Cardinal Brady comments for the Irish Catholic Newspaper on the Catholic Grandparents Association:
I had the pleasure of launching the Catholic Grandparents Association in Knock on the occasion of the National Grandparents Pilgrimage there in September 2009. I welcome the work that the Catholic Grandparents Association is doing for grandparents – supporting them, encouraging them in their efforts to help to pass on the faith to their grandchildren. The Catholic Grandparents Association is recognising the wisdom that grandparents have to offer to everybody and the fact that grandparents are so often the critical link between the promise of the future and the wisdom of the past. They often provide invaluable support to the parents in the task of educating their children in the faith.
I attended the talk entitled Will Our Grandchildren be Catholic given by Mrs Wiley, Mrs Printer and Father Benny McHale at the Congress in the RDS on 12 June. The talk was enthusiastically received because it struck a chord with so many of the audience. It was brilliantly delivered by people who care passionately about the authentic well-being of young people in the country today.
On the importance of Grandparents to the Irish Church today
The role of grandparents in Irish families has always been cherished in a particular way. It is one of the things which made our society strong, especially in the most challenging economic times in our history. It has to be acknowledged that today’s generation of grandparents laid the foundation for the society of today. Over the years they have probably contributed more in working hours and the percentage of their wages paid in tax than ever before. It also has to be acknowledged that it is their time and money which is now holding many families in this country together as they struggle with the consequences of the global economic crisis. The ‘Bank of Mum and Dad’ – or more accurately of ‘Grandma and Grandad’ – were critical to the success of the Celtic Tiger.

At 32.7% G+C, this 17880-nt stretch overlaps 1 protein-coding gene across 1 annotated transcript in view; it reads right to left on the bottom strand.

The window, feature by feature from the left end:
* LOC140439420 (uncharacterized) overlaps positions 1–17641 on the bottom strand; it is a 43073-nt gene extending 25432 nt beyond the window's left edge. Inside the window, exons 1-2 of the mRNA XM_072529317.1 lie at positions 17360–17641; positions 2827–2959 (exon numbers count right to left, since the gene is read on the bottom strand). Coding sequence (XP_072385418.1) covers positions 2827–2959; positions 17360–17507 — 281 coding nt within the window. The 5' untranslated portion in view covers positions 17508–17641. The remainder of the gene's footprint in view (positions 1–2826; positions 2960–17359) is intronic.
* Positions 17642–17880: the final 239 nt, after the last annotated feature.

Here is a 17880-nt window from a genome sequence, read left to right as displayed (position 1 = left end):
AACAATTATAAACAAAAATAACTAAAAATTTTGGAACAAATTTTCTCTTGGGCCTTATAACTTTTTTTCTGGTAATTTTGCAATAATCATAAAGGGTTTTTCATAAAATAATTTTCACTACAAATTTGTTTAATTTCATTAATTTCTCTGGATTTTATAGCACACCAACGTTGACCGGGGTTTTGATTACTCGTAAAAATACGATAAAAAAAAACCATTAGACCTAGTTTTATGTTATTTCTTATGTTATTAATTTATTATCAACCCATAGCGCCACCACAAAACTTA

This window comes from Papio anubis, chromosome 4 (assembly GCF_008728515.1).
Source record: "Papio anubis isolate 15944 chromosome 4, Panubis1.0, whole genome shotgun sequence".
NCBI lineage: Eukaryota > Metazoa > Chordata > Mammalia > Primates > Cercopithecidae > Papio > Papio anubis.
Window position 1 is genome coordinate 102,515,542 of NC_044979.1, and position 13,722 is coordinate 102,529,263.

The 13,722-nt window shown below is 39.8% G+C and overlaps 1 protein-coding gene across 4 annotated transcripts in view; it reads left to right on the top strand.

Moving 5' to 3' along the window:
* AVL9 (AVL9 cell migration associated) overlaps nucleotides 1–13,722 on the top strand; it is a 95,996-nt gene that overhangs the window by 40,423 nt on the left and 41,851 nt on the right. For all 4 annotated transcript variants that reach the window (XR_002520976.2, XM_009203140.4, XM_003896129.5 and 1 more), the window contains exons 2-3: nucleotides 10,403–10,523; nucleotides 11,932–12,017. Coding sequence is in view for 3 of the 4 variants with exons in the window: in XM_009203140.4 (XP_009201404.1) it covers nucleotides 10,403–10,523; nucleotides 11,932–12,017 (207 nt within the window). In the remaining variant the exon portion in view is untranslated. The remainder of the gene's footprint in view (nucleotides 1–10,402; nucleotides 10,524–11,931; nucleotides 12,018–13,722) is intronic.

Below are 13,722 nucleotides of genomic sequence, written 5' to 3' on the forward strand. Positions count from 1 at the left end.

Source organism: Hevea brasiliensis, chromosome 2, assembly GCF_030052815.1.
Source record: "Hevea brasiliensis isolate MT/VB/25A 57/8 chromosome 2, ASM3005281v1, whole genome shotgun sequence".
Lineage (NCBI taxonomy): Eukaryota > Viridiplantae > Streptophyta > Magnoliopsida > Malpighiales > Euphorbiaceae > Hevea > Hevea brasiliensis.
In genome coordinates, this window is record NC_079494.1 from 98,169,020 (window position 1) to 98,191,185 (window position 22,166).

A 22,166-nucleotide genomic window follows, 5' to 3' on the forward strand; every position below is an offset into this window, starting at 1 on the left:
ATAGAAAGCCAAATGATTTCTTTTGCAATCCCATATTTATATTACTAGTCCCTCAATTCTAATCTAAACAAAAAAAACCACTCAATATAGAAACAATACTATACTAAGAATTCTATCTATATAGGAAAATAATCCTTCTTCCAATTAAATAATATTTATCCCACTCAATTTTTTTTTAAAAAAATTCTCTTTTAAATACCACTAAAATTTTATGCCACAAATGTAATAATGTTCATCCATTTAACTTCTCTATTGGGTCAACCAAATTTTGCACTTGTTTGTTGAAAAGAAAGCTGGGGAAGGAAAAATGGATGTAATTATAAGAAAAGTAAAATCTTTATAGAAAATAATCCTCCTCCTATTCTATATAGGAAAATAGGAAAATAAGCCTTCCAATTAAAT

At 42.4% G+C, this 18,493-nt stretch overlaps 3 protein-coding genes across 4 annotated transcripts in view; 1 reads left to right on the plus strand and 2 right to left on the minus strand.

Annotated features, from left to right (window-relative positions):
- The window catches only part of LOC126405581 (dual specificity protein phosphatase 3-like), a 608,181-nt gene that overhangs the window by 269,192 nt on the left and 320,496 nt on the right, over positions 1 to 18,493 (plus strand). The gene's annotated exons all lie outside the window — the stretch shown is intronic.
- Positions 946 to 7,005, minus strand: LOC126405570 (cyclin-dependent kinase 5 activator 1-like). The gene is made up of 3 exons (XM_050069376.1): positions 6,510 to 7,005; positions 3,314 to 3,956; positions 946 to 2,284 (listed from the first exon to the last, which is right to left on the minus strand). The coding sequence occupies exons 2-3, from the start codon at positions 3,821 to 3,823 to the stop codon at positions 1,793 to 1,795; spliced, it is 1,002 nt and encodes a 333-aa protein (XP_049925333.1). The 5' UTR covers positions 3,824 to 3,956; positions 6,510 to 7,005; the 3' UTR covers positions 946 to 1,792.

As for their contribution to the Irish Church. I salute with gratitude the Christian vocation of grandparents. Being a grandparent is how many are living out the call of their baptism. Grandparents, by their many acts of support and kindness towards their children and grandchildren, are exercising their royal priesthood.
By their example of being faithful to God and to his Church grandparents are a witness, a prophetic witness, in the lives of their children and grandchildren. By their willingness to so often put their own needs and financial security aside for the sake of the needs of their children and grandchildren, grandparents are a witness to the selfless love of Christ.
By teaching their children and grandchildren to pray – as grandparents so often do– they give them the most precious lesson they will ever learn. By teaching them to hope in a higher power and a greater love, grandparents protect them from the deadly danger of despair.
I believe Mary our Mother will help grandparents in their task. I believe Jesus her Son will help them. I believe that Jesus and his Mother rejoice in every effort that grandparents make to love and care for their children and grandchildren. I believe they look to grandparents in a particular way to pass the light of their faith and love to the next generation of young Irish men and women.
I would like to see a branch of the Catholic Grandparents Association in every parish in Ireland. The Association came to Ireland from the Shrine of Our Lady at Walsingham in Norfolk in England. The National Grandparents Pilgrimage to a shrine of Our lady is now a feature of the life in a large number of countries. The Association is rightly linked to the lives of St. Anne and Joachim, the parents of the Virgin Mary and grandparents of the Lord Jesus.
I believe that the Association has great potential to play an important role in the New Evangelisation, that is, in the New Announcing of the Good News in our day. Grandparents have the experience, the love and the interest. They have a lot to offer. Of course they must always respect the primary role of parents in all that concerns their children.